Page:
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Healthcare professionals and partners

Young people

Very few young people develop dependency. Those who use drugs or alcohol problematically are likely to be vulnerable and experiencing a range of problems, of which substance misuse is one. This means that the commissioning and delivery of specialist drug and alcohol interventions for young people should take place within the wider children and young people’s agenda. The aim is that all needs are met, rather than addressing substance misuse in isolation; and that intervention is successful before problematic use becomes entrenched.

Young people and their needs differ from adults:

  • The majority of young people accessing specialist drug and alcohol interventions have problems with alcohol (37%) and cannabis (53%), requiring psychosocial, harm reduction and family interventions, rather than treatment for addiction, which most adults but only a small minority of young people require.
  • Most young people need to engage with specialist drug and alcohol interventions for a short period of time, often weeks, before continuing with further support elsewhere, within an integrated young people’s care plan.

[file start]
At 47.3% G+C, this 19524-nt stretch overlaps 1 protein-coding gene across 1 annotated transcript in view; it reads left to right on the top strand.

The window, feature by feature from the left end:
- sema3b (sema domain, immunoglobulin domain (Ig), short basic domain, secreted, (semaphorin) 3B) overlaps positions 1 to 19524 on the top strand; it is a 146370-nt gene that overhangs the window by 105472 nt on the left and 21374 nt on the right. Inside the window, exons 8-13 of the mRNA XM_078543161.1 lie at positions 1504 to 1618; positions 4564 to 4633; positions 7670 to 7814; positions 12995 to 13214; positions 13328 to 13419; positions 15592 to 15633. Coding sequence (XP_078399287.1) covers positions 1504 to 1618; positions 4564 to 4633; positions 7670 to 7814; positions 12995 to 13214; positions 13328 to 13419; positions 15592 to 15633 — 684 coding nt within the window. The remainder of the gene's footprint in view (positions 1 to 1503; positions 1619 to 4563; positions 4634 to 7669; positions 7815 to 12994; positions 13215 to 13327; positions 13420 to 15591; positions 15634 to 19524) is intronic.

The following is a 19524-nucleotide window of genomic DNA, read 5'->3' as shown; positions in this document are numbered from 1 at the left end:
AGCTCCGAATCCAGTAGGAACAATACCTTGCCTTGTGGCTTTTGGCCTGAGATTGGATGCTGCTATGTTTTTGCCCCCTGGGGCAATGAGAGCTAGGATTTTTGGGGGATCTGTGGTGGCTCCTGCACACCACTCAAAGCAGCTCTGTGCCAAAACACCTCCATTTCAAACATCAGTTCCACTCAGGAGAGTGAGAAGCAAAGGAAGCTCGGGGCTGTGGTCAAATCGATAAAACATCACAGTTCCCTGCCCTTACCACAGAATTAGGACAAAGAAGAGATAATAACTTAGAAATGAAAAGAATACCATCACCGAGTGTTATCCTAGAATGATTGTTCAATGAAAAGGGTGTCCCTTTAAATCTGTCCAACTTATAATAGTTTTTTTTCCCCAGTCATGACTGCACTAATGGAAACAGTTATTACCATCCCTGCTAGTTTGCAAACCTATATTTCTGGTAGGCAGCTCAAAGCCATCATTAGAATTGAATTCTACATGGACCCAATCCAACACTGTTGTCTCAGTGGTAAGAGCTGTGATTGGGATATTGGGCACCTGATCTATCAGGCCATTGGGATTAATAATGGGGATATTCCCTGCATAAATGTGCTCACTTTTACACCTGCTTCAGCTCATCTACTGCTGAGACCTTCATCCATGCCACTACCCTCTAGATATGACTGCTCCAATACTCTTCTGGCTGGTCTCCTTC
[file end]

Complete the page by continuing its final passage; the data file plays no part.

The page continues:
The NTA is now part of Public Health England, an executive agency of the Department of Health. For more information about PHE go to

The information below relates to the work of the NTA prior to April 2013.


Practice standards on the care of young people with substance misuse problems.

The Royal College of Psychiatrists has published new practice standards on the care of young people with substance misuse problems.

The new standards have been developed by the Royal College of Psychiatrists' Centre for Quality Improvement (CCQI) in partnership with substance misuse organisations, paediatricians, psychologists and nurses.


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